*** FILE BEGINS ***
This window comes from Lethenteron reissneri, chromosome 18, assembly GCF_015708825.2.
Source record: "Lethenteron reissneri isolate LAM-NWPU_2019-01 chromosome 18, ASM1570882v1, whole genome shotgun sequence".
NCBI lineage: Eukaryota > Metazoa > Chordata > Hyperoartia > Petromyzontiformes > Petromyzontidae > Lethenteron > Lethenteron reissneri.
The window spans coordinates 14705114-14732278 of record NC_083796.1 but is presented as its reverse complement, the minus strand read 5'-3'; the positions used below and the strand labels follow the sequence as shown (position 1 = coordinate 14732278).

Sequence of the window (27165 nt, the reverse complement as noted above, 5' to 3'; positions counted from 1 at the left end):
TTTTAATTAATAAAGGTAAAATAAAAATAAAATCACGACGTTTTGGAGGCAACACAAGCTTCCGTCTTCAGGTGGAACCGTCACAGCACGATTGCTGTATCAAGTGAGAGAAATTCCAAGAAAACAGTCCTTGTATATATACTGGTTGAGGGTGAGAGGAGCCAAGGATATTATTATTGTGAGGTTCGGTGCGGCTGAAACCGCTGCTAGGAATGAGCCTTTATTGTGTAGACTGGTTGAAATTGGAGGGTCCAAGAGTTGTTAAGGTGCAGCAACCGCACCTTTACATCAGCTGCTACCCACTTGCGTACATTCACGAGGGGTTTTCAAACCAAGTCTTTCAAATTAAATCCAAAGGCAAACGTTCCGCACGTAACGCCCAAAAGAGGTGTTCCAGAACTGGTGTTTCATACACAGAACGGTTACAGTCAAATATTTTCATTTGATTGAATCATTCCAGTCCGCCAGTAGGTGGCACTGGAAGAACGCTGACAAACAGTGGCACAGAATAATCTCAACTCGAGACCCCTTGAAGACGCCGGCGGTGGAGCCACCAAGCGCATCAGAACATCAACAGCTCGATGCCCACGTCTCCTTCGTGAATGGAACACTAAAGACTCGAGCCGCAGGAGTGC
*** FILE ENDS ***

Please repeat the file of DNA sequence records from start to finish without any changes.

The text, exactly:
This window comes from Lethenteron reissneri, chromosome 18, assembly GCF_015708825.2.
Source record: "Lethenteron reissneri isolate LAM-NWPU_2019-01 chromosome 18, ASM1570882v1, whole genome shotgun sequence".
NCBI lineage: Eukaryota > Metazoa > Chordata > Hyperoartia > Petromyzontiformes > Petromyzontidae > Lethenteron > Lethenteron reissneri.
The window spans coordinates 14705114-14732278 of record NC_083796.1 but is presented as its reverse complement, the minus strand read 5'-3'; the positions used below and the strand labels follow the sequence as shown (position 1 = coordinate 14732278).

Sequence of the window (27165 nt, the reverse complement as noted above, 5' to 3'; positions counted from 1 at the left end):
TTTTAATTAATAAAGGTAAAATAAAAATAAAATCACGACGTTTTGGAGGCAACACAAGCTTCCGTCTTCAGGTGGAACCGTCACAGCACGATTGCTGTATCAAGTGAGAGAAATTCCAAGAAAACAGTCCTTGTATATATACTGGTTGAGGGTGAGAGGAGCCAAGGATATTATTATTGTGAGGTTCGGTGCGGCTGAAACCGCTGCTAGGAATGAGCCTTTATTGTGTAGACTGGTTGAAATTGGAGGGTCCAAGAGTTGTTAAGGTGCAGCAACCGCACCTTTACATCAGCTGCTACCCACTTGCGTACATTCACGAGGGGTTTTCAAACCAAGTCTTTCAAATTAAATCCAAAGGCAAACGTTCCGCACGTAACGCCCAAAAGAGGTGTTCCAGAACTGGTGTTTCATACACAGAACGGTTACAGTCAAATATTTTCATTTGATTGAATCATTCCAGTCCGCCAGTAGGTGGCACTGGAAGAACGCTGACAAACAGTGGCACAGAATAATCTCAACTCGAGACCCCTTGAAGACGCCGGCGGTGGAGCCACCAAGCGCATCAGAACATCAACAGCTCGATGCCCACGTCTCCTTCGTGAATGGAACACTAAAGACTCGAGCCGCAGGAGTGC